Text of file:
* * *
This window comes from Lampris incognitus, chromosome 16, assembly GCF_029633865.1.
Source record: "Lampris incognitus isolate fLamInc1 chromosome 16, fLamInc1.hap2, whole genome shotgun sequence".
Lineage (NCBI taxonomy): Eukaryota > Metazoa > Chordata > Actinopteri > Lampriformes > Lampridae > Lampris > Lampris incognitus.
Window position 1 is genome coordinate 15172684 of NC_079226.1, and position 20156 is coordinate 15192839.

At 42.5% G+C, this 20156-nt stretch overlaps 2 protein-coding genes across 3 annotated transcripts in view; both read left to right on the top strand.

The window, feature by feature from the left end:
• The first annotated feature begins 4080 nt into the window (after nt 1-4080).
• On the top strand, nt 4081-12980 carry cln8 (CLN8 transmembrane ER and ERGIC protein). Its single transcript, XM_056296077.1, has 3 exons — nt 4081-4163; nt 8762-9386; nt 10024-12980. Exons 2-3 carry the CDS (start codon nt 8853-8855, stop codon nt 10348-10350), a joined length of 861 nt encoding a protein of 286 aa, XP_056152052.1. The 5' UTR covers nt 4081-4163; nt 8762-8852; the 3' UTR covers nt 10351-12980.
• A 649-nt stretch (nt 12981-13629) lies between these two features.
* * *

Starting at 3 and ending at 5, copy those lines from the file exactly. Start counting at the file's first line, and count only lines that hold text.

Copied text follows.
Lineage (NCBI taxonomy): Eukaryota > Metazoa > Chordata > Actinopteri > Lampriformes > Lampridae > Lampris > Lampris incognitus.
Window position 1 is genome coordinate 15172684 of NC_079226.1, and position 20156 is coordinate 15192839.

At 42.5% G+C, this 20156-nt stretch overlaps 2 protein-coding genes across 3 annotated transcripts in view; both read left to right on the top strand.